Traffic caused by the actions of individual drivers

Tom Vanderbilt has been talking about traffic for several years now and he highlighted again in a recent talk what leads to traffic and congestion:

Tom Vanderbilt, author of Traffic, gave a great 20-minute overview on the counterintuitive science of congestion at the Boing Boing: Ingenuity conference in San Francisco last month. Turns out a lot of the problems we ascribe to poor roads or other drivers are really our own fault. “[T]he individual driver cannot often understand the larger traffic system,” says Vanderbilt…

In fact, says Vanderbilt, traffic would be much better off if cars stayed in both lanes then merged at the very end, one by one, like a zipper. It’s safer (fewer lane changes), it reduces back-ups (often up to 40 percent), and it quenches road rage (still on the rise)…

A big reason for traffic is that too many cars are trying to occupy too little space on the road. But that’s not the only problem. A human inability to maintain a steady speed and following distance on the highway makes traffic a lot less smooth than it could be…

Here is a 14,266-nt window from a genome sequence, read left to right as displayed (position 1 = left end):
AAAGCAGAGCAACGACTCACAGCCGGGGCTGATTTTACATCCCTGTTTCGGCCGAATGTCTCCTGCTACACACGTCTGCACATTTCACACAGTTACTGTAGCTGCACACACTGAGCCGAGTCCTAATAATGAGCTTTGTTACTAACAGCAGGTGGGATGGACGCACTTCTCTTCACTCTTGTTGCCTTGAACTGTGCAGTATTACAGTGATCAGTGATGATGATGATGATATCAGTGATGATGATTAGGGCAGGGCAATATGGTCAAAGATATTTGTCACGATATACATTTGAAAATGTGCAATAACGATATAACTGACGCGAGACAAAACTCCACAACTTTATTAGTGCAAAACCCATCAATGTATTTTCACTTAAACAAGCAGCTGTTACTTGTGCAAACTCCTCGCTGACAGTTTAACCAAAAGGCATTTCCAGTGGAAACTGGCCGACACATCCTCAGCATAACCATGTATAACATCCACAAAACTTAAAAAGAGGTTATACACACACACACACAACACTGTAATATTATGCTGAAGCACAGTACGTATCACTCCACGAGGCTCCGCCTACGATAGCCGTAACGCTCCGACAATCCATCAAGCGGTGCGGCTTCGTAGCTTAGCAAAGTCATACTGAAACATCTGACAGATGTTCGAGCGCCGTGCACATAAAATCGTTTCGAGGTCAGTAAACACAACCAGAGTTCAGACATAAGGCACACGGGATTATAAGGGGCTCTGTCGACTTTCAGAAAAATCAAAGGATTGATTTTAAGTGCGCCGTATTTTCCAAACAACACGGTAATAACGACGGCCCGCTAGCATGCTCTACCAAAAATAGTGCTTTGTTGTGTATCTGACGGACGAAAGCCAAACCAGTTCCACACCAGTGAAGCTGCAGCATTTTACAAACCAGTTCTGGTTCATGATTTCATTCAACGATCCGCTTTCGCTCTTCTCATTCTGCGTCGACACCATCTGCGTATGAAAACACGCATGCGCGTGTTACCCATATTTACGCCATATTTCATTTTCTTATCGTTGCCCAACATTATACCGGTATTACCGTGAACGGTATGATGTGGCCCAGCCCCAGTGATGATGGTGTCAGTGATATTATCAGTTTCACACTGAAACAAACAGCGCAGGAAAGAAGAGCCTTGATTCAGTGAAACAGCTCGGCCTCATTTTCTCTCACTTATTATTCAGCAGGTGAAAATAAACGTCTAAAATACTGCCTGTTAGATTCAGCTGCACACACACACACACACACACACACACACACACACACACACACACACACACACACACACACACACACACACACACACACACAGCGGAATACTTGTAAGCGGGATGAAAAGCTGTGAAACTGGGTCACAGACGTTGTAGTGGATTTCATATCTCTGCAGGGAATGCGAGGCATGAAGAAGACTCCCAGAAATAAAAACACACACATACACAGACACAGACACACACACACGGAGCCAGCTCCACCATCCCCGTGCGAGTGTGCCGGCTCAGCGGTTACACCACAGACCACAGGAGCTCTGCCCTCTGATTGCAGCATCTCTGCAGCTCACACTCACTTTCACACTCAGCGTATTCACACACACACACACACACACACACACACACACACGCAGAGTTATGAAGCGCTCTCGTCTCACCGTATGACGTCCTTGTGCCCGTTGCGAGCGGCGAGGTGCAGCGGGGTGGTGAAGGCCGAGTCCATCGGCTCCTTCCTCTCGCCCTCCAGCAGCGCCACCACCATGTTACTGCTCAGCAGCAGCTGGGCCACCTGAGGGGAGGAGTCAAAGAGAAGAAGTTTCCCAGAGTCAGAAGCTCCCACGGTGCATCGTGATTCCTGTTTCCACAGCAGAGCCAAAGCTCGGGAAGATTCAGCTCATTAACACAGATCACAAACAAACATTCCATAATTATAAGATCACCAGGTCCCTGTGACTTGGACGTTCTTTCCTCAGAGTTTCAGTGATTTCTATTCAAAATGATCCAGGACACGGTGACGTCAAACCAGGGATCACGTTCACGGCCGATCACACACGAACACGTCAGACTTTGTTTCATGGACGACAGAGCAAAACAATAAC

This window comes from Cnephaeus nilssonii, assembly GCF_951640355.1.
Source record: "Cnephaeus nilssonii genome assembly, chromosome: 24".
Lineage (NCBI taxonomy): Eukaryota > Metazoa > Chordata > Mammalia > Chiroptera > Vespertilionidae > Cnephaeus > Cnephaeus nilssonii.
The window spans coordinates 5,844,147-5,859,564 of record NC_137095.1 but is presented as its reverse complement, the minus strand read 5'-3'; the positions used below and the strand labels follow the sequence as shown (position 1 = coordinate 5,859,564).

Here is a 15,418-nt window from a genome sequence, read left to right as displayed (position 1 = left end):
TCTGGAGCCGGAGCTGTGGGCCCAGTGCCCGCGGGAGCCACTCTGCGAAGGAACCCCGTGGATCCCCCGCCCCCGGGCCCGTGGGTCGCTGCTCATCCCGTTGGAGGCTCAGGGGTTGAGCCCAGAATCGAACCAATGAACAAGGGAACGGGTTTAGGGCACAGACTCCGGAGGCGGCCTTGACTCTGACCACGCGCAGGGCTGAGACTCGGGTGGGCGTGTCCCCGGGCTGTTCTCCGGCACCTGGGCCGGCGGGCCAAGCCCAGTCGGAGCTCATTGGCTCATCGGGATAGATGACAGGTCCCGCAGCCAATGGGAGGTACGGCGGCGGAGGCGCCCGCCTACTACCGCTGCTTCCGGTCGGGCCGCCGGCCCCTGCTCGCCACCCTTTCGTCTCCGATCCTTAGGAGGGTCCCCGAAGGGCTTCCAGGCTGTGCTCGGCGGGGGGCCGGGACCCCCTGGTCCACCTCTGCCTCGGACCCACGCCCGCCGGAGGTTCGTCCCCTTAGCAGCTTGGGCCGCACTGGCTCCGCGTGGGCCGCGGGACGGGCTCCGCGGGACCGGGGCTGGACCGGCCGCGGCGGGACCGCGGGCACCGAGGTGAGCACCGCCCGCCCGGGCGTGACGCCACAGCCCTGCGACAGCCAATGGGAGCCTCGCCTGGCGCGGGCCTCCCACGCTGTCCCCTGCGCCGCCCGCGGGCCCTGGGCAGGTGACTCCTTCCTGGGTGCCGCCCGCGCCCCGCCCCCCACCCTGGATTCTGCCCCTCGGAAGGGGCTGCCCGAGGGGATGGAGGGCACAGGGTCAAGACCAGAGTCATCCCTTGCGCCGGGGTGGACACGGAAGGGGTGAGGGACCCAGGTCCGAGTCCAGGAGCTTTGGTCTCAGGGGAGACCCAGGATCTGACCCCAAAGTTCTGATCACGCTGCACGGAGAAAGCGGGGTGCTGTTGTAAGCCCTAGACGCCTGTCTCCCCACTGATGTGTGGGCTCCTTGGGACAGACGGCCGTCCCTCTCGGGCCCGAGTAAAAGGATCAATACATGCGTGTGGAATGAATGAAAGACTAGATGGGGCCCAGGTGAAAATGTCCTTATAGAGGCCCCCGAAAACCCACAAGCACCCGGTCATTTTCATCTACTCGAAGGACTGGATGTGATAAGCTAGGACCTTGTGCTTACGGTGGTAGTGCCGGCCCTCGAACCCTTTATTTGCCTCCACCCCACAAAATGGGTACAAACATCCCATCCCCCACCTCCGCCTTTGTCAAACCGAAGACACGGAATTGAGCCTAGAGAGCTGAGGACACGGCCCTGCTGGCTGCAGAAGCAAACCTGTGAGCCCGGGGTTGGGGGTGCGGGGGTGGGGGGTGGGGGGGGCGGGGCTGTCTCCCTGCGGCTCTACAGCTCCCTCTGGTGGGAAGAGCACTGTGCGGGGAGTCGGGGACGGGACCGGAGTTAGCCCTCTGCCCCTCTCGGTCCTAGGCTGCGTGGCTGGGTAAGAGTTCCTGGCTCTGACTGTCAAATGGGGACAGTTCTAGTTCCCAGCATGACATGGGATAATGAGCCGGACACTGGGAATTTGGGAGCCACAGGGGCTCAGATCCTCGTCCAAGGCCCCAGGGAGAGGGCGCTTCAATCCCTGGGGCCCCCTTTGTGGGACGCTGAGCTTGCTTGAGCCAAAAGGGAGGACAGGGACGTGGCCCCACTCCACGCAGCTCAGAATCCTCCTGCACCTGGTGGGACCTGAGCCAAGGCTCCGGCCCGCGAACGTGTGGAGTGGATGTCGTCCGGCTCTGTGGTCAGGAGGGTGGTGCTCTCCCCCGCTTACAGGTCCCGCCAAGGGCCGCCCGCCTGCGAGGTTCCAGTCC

“You’re not driving into a traffic jam,” says Vanderbilt. “A traffic jam is basically driving into you.” He thinks autonomous cars will reduce this problem considerably...

That’s too bad, he says, because even a small drop in driving would improve congestion dramatically. One recent study of metropolitan Boston found that getting 1 percent of commuters off the road would enable the rest to get home 18 percent faster. Vanderbilt ends his science of traffic talk without suggesting ways to target this 1 percent. Fortunately there’s also a science of mass transit on the case.

In other words, individual drivers put their self-interests over the health of the entire system. So, then isn’t the trick getting drivers to recognize the larger system issues? Imagine signs at zipper merges where drivers were told to use all of the lanes – or even if this was the law. Or, if cities cut parking supply even further – this might prompt people to use mass transit more. Or, perhaps autonomous cars can really provide some solutions.

Another thought: this explanation of traffic sounds suspiciously like a sociological approach. The system is what is important when analyzing traffic, not starting with the individual drivers who will generally act in their own self-interest. New Urbanists tend to make a similar argument: roads should be designed less for cars alone, putting their interests first, and instead should make room for others like pedestrians, cyclists, and those living along the street.

One thought on “Traffic caused by the actions of individual drivers

  1. Pingback: Study suggests traffic would flow much faster if we kept the proper distance between cars | Legally Sociable

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